4-nitro-N-(5-carboxypentyl)phthalimide (144)

4-nitrophthalic anhydride (0.25 g, 0.0013 mol) and 6-aminohexanoic acid (0.177 g, 0.0013 mol) were refluxed as above overnight. The clear solution was purified as per 120 to yield 0.39 g (97%) 144 as very pale dull orange crystals: mp=140 C.; Rf0.8 (A): Rf0.85 (B): Rf0.75 (D): IR (cm31 1): 2875-3125 (OH), 3064 (C═CH), 1775 (C═O), 1706 (bs, C═O), 1624 (C═C), 1544 (N═O), 1437 (C═C), 1398 (CO), 1348 (N═O), 1069 (CO), 722 (C═CH); MS m/z (rel intensity) 277 (100), 251 (11), 191 (124 ).

4-nitro-N-(p-carboxyphenyl)phthalimide (145)

4-nitrophthalic anhydride (0.25 g, 0.0013 mol) and m-aminobenzoic acid (0.18 g, 0.0013 mol) were refluxed as above overnight. The clear solution was purified as per 120 to yield 0.33 g(81%) 145 as a very pale dull yellow powder: mp=331-332 C.; Rf0.86 (A): Rf0.92 (C): Rf0.56 (D): IR (cm31 1): 2750-3150 (OH), 3116 (C═CH), 2684 (CH), 1780 (C═O), 1730 (bs, C═O), 1622 (C═C), 1608 (C═C), 1543 (N═O), 1510 (C═C), 1434 (C═C), 1383 (CO), 1350 (N═O), 1103 (CO), 727 (C═CH); MS m/z (rel intensity) 311 (100), 267 (87).

4-nitro-N-(m-carboxyphenyl)phthalimide (146)

4-nitrophthalic anhydride (0.25 g, 0.0013 mol) and m-aminobenzoic acid (0.18 g, 0.0013 mol) were refluxed as above overnight. The clear solution was purified as per 120 to yield 0.30 g (74 %) 146 as a very pale dull yellow powder: mp=368-370 C.; Rf0.83 (A): Rf0.93 (C): Rf0.53 (D): IR (cm31 1): 2700-3280 (OH), 3122 (C═CH), 2687 (CH), 1781 (C═O), 1727 (bs, C═O), 1622 (C═C), 1588 (C═C), 1546 (N═O), 1461 (C═C), 1420 (C═C), 1386 (CO), 1350 (N═O), 1113 (CO), 727 (C═CH); MS m/z (rel intensity) 311 (68), 285 (46), 267 (46), 191 (100).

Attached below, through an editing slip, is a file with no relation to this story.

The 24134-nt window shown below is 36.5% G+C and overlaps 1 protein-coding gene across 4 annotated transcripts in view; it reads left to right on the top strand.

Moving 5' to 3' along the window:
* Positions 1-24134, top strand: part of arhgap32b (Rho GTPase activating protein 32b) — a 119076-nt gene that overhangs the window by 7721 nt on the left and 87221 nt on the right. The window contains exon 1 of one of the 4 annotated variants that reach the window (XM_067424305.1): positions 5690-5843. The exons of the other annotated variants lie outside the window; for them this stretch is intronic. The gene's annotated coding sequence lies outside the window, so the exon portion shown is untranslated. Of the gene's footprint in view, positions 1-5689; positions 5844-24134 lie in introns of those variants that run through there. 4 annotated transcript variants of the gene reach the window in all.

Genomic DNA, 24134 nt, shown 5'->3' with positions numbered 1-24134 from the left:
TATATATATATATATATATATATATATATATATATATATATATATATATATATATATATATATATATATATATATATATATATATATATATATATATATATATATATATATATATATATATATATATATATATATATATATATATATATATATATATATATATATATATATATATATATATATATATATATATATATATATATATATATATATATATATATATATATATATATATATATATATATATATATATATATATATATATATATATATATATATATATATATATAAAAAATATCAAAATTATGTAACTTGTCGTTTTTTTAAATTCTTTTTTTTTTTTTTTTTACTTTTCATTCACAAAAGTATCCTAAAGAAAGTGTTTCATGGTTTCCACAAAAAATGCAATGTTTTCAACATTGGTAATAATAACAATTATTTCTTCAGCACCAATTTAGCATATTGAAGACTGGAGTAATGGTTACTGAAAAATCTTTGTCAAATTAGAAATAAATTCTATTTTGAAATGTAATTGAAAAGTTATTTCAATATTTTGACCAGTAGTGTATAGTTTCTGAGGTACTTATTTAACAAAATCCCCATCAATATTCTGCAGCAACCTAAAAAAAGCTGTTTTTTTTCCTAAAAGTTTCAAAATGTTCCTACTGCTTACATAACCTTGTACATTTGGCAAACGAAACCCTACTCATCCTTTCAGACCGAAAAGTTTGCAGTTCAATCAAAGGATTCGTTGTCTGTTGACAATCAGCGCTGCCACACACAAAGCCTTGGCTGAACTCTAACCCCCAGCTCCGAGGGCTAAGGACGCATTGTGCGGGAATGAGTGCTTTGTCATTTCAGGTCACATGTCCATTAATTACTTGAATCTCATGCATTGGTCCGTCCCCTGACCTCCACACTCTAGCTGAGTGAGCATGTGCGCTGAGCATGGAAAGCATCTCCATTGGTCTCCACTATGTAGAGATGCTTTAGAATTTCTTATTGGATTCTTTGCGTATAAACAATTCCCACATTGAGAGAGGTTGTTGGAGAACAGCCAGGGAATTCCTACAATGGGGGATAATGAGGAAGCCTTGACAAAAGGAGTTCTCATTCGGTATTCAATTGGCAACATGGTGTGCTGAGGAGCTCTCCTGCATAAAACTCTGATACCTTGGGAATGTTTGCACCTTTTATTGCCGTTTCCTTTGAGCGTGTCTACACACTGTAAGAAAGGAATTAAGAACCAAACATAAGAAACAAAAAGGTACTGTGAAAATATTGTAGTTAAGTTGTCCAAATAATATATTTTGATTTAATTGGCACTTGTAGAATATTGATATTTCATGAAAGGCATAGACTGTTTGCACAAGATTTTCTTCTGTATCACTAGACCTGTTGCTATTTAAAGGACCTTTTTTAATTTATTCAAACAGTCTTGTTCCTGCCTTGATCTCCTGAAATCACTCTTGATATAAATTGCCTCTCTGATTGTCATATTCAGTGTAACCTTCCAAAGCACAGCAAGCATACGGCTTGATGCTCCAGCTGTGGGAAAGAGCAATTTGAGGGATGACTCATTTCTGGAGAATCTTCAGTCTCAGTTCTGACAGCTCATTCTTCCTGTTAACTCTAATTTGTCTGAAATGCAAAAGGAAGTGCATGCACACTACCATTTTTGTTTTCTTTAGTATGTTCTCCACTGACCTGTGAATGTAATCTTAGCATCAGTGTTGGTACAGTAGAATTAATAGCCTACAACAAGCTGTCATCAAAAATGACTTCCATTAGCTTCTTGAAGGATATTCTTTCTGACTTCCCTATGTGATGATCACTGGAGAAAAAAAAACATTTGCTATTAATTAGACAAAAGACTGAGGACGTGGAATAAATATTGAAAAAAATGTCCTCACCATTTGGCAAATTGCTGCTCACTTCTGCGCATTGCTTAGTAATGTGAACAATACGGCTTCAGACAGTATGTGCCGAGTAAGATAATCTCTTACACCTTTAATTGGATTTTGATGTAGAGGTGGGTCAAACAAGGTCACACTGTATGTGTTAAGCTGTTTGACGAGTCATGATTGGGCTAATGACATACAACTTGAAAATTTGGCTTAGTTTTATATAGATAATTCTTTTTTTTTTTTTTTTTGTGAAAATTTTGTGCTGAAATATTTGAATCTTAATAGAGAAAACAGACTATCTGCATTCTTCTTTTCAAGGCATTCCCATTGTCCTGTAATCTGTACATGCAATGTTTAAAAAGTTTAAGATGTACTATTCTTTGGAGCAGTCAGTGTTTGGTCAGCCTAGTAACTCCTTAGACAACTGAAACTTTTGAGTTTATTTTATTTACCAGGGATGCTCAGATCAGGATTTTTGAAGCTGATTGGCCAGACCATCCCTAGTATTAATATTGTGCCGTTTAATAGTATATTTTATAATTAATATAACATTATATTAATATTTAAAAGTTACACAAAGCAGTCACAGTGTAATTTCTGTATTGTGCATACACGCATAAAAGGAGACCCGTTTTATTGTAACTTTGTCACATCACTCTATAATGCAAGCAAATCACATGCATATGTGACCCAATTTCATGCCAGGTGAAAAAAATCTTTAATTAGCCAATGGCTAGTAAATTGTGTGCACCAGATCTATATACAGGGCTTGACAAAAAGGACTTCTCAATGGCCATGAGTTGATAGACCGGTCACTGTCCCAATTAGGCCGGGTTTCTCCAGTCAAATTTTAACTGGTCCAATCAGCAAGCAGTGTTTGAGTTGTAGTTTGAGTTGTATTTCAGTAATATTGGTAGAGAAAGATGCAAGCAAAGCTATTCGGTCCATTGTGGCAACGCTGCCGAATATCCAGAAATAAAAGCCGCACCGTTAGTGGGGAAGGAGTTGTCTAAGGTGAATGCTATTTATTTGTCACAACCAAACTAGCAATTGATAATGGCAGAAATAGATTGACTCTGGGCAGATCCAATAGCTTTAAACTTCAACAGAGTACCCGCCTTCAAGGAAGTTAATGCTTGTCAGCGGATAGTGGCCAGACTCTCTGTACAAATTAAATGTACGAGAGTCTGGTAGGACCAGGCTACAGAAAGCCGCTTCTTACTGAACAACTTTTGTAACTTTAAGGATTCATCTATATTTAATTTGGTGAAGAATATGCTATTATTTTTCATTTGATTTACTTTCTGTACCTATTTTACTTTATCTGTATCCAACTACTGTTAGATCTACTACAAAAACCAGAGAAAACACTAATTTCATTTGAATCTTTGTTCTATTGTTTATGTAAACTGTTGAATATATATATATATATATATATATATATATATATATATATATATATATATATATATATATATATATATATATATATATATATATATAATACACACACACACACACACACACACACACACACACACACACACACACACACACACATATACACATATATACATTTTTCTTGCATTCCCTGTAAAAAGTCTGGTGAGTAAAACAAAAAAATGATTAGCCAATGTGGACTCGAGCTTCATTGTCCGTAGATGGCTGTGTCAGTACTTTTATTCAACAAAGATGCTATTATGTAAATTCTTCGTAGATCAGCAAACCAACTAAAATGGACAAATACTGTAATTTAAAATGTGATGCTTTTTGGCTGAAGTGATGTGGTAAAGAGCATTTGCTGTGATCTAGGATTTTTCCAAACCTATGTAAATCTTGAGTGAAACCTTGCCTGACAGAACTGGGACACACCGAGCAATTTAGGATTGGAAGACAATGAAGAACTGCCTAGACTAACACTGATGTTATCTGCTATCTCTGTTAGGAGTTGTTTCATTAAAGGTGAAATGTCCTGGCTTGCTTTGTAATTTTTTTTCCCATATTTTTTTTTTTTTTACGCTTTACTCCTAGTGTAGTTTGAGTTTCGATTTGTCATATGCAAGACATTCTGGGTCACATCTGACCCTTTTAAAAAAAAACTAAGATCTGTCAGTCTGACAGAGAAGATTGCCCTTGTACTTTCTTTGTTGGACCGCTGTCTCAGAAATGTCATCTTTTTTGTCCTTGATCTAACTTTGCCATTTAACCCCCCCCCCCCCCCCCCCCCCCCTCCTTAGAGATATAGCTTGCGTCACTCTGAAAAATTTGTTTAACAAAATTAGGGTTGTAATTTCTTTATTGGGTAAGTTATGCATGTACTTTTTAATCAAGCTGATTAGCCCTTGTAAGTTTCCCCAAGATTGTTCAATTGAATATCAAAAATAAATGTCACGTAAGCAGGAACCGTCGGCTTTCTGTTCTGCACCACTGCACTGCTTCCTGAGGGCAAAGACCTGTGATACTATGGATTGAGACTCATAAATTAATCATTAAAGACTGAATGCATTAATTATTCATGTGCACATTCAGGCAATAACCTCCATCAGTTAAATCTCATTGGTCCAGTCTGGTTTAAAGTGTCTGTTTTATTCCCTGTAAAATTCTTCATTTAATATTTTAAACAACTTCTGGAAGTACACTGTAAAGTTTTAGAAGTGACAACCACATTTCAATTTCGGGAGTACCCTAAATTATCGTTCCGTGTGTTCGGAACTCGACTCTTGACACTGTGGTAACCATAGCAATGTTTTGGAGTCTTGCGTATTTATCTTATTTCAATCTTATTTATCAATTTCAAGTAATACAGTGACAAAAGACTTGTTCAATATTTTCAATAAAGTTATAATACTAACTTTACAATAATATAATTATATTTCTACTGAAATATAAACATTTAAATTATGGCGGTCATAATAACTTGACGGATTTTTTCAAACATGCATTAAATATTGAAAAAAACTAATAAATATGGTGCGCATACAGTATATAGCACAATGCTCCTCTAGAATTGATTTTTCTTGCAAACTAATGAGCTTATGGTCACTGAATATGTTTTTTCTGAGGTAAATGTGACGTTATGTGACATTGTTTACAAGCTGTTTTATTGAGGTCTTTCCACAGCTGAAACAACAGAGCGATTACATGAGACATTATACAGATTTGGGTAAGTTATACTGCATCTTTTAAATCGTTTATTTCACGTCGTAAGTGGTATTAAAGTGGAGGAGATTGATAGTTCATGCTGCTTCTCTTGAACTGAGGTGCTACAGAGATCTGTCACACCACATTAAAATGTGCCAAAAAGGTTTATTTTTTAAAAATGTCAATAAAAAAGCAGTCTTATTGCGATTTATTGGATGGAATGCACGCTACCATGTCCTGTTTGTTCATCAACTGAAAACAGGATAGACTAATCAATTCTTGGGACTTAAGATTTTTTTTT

4-nitro-N-(o-carboxyphenyl)phthalimide (147)

4-nitrophthalic anhydride (0.5g, 0.0026 mol) and o-aminobenzoic acid (0.36 g, 0.0026 mol) were refluxed as above for four days. The clear solution was purified as per 120 with an additional final crystallisation from acetone/H2O to yield 0.12 g (15%) 147 as a very pale dull yellow powder: mp=242-243 C.; Rf0.80 (A): Rf0.88 (C): Rf0.49 (D): IR (cm31 1): 2725-3100 (OH), 3071 (C═CH), 2646 (CH), 1786 (C═O), 1730 (C═O), 1693 (C═O), 1620 (C═C), 1601 (C═C), 1538 (N═O), 1491 (C═C), 1452 (C═C), 1383 (CO), 1345 (N═O), 1123 (CO), 723 (C═CH); MS m/z (rel intensity) 311 (33), 267 (76), 241 (54). 136 (100).

Method B:

4-carboxy-N-phenylphthalimide (109)

4-carboxyphthalic anhydride (benzene tricarboxylic acid anhydride) (1.0 g, 0.0052 mol), aniline (0.96 g, 0.0104 mol), and 70-80 mls of glacial acetic acid were added to a 100 ml round-bottom flask equipped with a reflux condenser, heating mantle and stir plate. The system was placed under a N2 atmosphere. A white solid precipitated out of the clear pale yellow solution within 1 minute. The mixture was heated to a gentle reflux. More precipitate formed during the course of the reaction. After 12 hours the mixture was cooled to room temperature and concentrated under vacuum with a rotary evaporator. The crude material was reprecipitated in 1,4-dioxane and IN HC1. The resultant white precipitate was filtered through a Buchner funnel and washed three times with 15 ml of water. The product was dried in air for 24 hours and then in vacuo for 48-72 hours to afford 1.25 g (90%) 109 as a white fluffy solid: mp=257-258 C.; Rf0.83 (A): Rf0.76 (B): Rf0.62 (D): IR (cm31 1): 2800-3125 (OH), 3071 (C═CH), 2665 (CH), 1788 (C═O), 1719 (bs, C═O), 1602 (C═C), 1596 (C═C), 1504 (C═C), 1487 (C═C), 1399 (CO), 1124 (CO), 724 (C═CH); MS m/z (rel intensity) 267 (16), 266 (100).

Synthesis of Amino-Phthalimide Derivatives

4-amino-N-(p-carboxyphenyl)phthalimide (165)